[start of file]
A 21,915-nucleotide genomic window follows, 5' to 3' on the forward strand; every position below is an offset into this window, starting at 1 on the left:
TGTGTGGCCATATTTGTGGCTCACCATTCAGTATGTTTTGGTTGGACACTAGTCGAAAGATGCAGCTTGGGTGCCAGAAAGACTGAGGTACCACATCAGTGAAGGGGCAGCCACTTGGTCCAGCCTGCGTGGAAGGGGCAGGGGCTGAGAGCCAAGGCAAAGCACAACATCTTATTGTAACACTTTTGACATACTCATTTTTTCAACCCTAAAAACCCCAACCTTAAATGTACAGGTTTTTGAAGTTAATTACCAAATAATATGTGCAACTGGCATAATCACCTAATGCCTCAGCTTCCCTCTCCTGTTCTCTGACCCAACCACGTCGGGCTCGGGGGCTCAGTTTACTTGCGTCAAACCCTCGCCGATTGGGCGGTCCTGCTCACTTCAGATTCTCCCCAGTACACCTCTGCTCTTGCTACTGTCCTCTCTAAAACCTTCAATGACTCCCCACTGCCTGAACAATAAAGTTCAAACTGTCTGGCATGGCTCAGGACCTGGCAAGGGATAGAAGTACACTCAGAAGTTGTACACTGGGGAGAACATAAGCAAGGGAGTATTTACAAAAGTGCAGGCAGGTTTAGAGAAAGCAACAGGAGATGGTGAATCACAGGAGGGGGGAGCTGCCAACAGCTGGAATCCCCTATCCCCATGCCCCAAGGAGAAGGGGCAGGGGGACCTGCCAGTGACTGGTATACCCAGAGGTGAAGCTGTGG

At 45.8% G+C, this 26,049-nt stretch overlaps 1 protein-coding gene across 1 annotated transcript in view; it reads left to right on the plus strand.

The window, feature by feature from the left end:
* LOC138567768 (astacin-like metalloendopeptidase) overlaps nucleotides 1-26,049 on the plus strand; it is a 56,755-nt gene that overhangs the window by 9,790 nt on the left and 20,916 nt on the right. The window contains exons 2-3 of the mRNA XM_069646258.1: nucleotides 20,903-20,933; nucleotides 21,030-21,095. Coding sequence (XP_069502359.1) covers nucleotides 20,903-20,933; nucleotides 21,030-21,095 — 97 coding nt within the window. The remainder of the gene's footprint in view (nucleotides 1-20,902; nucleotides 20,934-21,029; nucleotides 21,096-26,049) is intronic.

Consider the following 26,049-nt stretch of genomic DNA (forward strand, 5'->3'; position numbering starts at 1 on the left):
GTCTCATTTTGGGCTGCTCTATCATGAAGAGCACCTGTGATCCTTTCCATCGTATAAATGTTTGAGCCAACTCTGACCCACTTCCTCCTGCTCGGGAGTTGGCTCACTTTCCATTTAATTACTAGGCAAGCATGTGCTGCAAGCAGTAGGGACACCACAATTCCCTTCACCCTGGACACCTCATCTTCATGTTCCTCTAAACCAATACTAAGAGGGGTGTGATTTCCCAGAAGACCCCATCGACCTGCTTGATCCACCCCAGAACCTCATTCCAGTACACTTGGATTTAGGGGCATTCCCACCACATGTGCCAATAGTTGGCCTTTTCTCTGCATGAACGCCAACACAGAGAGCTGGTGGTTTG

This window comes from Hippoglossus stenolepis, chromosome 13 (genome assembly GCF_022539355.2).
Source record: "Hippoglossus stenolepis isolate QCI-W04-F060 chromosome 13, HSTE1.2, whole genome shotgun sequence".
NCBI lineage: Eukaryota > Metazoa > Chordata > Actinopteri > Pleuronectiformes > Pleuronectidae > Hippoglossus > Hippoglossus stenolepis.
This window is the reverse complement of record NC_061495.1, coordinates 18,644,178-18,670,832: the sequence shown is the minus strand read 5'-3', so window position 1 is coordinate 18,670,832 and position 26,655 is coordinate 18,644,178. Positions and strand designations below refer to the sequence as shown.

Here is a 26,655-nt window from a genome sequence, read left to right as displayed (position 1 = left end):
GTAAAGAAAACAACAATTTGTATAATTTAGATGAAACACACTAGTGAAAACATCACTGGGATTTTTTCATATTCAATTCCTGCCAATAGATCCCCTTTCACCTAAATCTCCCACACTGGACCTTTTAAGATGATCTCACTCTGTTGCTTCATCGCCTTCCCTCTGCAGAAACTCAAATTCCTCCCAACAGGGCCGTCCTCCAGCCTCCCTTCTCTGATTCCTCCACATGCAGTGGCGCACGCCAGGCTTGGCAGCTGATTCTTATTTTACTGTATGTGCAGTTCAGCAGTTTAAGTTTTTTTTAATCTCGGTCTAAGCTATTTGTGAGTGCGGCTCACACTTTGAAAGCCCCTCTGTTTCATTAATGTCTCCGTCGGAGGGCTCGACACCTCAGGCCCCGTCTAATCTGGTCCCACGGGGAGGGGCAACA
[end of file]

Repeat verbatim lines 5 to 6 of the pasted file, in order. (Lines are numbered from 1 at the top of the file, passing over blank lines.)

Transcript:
* LOC138567768 (astacin-like metalloendopeptidase) overlaps nucleotides 1-26,049 on the plus strand; it is a 56,755-nt gene that overhangs the window by 9,790 nt on the left and 20,916 nt on the right. The window contains exons 2-3 of the mRNA XM_069646258.1: nucleotides 20,903-20,933; nucleotides 21,030-21,095. Coding sequence (XP_069502359.1) covers nucleotides 20,903-20,933; nucleotides 21,030-21,095 — 97 coding nt within the window. The remainder of the gene's footprint in view (nucleotides 1-20,902; nucleotides 20,934-21,029; nucleotides 21,096-26,049) is intronic.

Consider the following 26,049-nt stretch of genomic DNA (forward strand, 5'->3'; position numbering starts at 1 on the left):